Eye For Film >> Movies >> Sliding Doors (1997) Film Review
Just when you thought formulaic movies had won, along comes something like this. To be precise, along comes Peter Howitt, actor-turned-writer-turned-director, with the most original, inventive, intelligent film since Four Weddings And A Funeral. The concept is inspired and the realisation, with its complexities and double takes and juxtapositions, never feels forced. Gwyneth Paltrow surpasses her covergirl-of-the-moment image with a strong individual performance.
What if Helen (Paltrow) had caught that tube train after being sacked from her PR job and made it back to the flat to find Gerry (John Lynch), her boyfriend, in bed with Lydia (Jeanne Tripplehorn), an older American woman, instead of missing the train, being mugged in the street, going to hospital with a cut eye and coming back to find the writer-who-can't-finish-his-novel taking a shower at 11.30 in the morning.
Howitt follows the twin storylines simultaneously: Helen leaves Gerry and becomes involved in a perhaps/maybe kind of way with the amusing, charm-fuelled, success-ready James (John Hannah), or Helen stays with Gerry, who continues to cheat on her - he hates himself, but he can't help it - while she struggles with two part-time jobs to pay the rent.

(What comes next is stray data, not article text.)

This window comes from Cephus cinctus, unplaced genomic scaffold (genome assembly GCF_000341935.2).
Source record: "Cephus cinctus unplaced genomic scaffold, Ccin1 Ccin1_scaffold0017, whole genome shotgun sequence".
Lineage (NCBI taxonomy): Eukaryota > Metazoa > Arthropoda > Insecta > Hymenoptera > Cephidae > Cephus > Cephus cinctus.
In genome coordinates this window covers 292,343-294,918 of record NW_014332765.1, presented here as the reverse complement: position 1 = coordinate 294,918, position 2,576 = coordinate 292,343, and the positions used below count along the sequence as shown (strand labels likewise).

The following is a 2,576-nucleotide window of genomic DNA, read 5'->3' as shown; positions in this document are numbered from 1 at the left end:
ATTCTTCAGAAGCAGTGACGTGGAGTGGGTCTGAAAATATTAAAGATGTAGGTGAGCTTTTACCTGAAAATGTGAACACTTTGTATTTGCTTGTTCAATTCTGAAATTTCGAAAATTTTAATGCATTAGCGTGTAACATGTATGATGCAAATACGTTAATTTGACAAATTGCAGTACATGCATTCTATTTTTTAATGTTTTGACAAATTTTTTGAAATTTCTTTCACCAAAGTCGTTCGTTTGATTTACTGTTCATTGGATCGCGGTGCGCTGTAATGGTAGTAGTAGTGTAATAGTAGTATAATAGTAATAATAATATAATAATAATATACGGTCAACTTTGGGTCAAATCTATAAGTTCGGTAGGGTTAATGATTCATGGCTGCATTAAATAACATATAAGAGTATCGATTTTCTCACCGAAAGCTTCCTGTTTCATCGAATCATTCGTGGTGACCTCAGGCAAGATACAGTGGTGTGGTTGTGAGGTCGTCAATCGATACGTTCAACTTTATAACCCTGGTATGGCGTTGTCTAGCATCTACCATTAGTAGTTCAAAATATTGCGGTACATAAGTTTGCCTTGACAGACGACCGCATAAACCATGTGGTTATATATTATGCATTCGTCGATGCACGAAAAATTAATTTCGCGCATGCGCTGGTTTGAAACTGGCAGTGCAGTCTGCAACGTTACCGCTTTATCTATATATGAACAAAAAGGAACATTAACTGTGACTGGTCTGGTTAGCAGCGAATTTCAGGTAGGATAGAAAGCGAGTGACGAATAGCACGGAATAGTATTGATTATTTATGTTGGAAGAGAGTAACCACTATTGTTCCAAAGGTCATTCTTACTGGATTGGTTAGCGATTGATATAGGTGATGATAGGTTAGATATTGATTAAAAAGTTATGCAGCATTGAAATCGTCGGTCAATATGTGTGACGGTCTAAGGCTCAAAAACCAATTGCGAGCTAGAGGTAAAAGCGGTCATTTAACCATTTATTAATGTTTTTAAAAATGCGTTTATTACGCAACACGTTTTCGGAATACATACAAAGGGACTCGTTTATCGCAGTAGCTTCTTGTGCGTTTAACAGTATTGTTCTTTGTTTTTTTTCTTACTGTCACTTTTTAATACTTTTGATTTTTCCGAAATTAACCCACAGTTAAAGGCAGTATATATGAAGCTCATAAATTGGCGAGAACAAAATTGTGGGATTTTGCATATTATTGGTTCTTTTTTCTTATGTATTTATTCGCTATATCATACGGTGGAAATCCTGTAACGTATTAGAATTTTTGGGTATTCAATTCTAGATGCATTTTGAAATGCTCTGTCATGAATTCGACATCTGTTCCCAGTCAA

The trick is beautifully handled, parallel narratives leaping from expectation to doubt to heartbreak, exposing, with considerable wit and honesty, the myth that relationships teach you something about the other person. All is lies, presentation and wish-fulfilment, summed up by Lydia, who says, "I'm a woman. We don't say what we want."
Paltrow has not only mastered the sharp lingo of a modern London girl, but has the body language to prove it. Lynch is all weakness-in-the-face-of-beauty, an Irishman in search of cracking stories to hide the truth that will destroy him, until the next irresistible temptation tears him from his work. Hannah has a natural ease with his emotions that lifts James off the shelf, marked CHAT UP LINES & CHEAP JOKES, into the more glamorous world of nice guys making it, except you can never be sure, can you?
About anything.Reviewed on: 19 Jan 2001
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